The total estimated number of synagogues in the United States is 3900, based on a census made by the American Jewish Committee. Of these synagogues, 40 percent are Orthodox, 26 percent are Reform, and 23 percent are Conservative.
Using an educated guess, it is expected that at least 55 percent of the total synagogues have families that will have mitzvahs in any given year. Now comes the hard part. Each synagogue has a different membership size, and the age of the members also factors in when estimating how many mitzvahs will take place in the synagogue.
Assuming that there are approximately 2100 synagogues with mitzvah families, and each will have about fifty mitzvahs a year (a big guess that is probably on the low side), then we end up with 105,000 mitzvahs a year. No wonder this has become a large industry, worth millions of dollars!
What are the seasons for mitzvahs?
Mitzvahs take place throughout the year, but there is a slow season during the summer months of July and August. The reason for this is that most kids are out of school and are away at summer camps. The party following the mitzvah service is a big part of the scheduling and planning, so many families tend to wait until children are back from their summer vacations. Keep in mind that winter weather and Jewish holidays also affect the planning of dates, so don’t expect to see as many mitzvahs during the winter snow season and during Passover in the spring.
Are all mitzvahs held in synagogues?
There are many components to the religious aspect of the mitzvah, and reading from the Torah is a key item. There are many families that are not affiliated (members of a synagogue) but want to have their children participate in this rite of passage. They end up hiring a tutor to prepare the child way in advance, and they hold the service in a hotel or resort venue and have the child read or perform part of the service. This can be in the morning with a reception following or during the twilight hours with an evening reception.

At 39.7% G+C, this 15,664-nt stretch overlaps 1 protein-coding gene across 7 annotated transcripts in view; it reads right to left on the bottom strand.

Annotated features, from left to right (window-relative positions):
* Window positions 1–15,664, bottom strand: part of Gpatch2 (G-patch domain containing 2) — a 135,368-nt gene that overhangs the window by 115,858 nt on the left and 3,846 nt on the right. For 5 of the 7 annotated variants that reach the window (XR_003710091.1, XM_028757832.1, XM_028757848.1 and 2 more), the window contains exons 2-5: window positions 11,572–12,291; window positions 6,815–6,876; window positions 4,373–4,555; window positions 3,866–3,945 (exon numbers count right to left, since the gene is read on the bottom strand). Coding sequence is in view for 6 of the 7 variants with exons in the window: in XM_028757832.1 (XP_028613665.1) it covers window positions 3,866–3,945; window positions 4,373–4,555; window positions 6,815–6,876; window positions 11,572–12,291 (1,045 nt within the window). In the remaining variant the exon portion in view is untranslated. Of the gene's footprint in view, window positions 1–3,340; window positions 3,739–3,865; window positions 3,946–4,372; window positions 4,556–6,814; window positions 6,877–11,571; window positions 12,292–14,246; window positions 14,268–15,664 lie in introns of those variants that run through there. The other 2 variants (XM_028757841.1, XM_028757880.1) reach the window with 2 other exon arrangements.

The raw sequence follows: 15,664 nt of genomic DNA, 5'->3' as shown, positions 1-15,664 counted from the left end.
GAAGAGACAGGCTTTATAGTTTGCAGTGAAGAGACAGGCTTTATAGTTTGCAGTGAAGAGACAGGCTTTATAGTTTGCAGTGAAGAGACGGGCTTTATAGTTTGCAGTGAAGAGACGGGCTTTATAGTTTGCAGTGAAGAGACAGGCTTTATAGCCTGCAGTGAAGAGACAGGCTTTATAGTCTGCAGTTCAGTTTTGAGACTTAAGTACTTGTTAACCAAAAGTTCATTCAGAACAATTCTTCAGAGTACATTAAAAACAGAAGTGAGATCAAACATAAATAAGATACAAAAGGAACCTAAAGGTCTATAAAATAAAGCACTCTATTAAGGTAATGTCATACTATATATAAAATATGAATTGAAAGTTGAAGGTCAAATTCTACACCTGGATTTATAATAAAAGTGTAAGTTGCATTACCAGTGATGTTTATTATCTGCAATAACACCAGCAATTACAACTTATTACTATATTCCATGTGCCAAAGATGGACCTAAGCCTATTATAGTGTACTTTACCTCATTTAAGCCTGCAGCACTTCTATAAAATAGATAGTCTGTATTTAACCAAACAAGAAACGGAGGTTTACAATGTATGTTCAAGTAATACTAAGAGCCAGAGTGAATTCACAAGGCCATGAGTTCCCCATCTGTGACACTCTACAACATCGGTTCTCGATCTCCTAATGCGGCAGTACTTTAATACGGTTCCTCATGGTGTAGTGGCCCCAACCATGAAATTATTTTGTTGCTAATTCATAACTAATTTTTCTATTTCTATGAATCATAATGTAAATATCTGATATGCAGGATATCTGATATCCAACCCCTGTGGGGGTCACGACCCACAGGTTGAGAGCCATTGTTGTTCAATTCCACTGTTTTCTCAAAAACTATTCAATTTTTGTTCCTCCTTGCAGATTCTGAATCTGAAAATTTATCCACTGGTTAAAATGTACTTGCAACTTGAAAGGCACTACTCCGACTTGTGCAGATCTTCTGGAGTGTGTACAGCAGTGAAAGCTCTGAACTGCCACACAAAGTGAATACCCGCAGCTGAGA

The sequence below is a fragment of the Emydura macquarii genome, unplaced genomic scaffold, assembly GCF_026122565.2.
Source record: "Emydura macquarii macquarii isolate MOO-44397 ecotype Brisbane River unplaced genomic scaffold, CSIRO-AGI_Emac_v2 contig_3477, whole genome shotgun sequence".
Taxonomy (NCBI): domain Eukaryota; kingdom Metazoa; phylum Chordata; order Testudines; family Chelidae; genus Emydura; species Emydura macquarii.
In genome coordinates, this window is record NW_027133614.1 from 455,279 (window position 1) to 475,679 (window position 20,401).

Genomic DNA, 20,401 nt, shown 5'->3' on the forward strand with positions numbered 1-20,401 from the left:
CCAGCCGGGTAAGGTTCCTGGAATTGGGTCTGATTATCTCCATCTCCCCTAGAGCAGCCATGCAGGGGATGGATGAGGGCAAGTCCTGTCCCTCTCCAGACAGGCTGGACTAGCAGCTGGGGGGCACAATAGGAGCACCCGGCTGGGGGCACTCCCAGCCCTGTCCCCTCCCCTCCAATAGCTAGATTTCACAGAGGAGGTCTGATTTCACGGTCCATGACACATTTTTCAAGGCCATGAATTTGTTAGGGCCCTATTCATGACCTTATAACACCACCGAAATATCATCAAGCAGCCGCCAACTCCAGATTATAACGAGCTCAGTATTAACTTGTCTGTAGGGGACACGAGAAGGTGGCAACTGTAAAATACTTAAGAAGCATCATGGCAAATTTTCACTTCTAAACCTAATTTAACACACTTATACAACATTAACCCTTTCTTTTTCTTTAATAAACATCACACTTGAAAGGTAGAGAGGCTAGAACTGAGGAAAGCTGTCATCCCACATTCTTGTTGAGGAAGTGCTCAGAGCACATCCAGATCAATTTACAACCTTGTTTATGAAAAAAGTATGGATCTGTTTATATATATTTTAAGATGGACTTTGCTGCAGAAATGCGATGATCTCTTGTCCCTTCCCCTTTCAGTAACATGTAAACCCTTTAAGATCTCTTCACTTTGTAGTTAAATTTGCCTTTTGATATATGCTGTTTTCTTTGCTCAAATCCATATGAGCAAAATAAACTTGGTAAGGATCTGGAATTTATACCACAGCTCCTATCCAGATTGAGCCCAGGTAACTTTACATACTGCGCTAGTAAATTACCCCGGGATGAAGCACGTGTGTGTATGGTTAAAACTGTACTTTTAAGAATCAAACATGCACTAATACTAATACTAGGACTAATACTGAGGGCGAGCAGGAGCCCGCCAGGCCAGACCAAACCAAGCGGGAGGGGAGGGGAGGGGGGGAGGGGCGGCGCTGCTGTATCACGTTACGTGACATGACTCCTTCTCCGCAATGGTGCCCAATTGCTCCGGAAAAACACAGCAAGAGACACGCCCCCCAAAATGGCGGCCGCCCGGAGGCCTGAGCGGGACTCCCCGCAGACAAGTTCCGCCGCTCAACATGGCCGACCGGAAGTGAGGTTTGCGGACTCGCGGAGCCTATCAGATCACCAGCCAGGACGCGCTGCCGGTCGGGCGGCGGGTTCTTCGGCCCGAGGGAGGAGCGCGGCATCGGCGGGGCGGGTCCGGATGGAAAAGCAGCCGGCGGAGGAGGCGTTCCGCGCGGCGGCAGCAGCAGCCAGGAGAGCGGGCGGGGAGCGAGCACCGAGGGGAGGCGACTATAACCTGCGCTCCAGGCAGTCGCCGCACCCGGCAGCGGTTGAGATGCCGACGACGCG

Many rabbis disagree with this practice, but I have seen firsthand some beautiful and meaningful services with children who otherwise may not have had any religious orientation at this stage in their lives.
Is it okay to take photos during an actual service that is held on the Saturday of the mitzvah?
Generally, the answer is no. If the service is taking place in a synagogue, then the custom is not to have photography of any type. With that said, Reform synagogues are more relaxed about this sort of thing and allow photos and video, provided no flash is used and the photographer stands off to the side, so as not to cause a disturbance. This is why much of the formal photography is done at the synagogue midweek, when no religious service is being held.
Is it okay to use the Torah in photographs? I thought this was a very religious item and could not be touched or may only be touched by Jewish people. What is acceptable?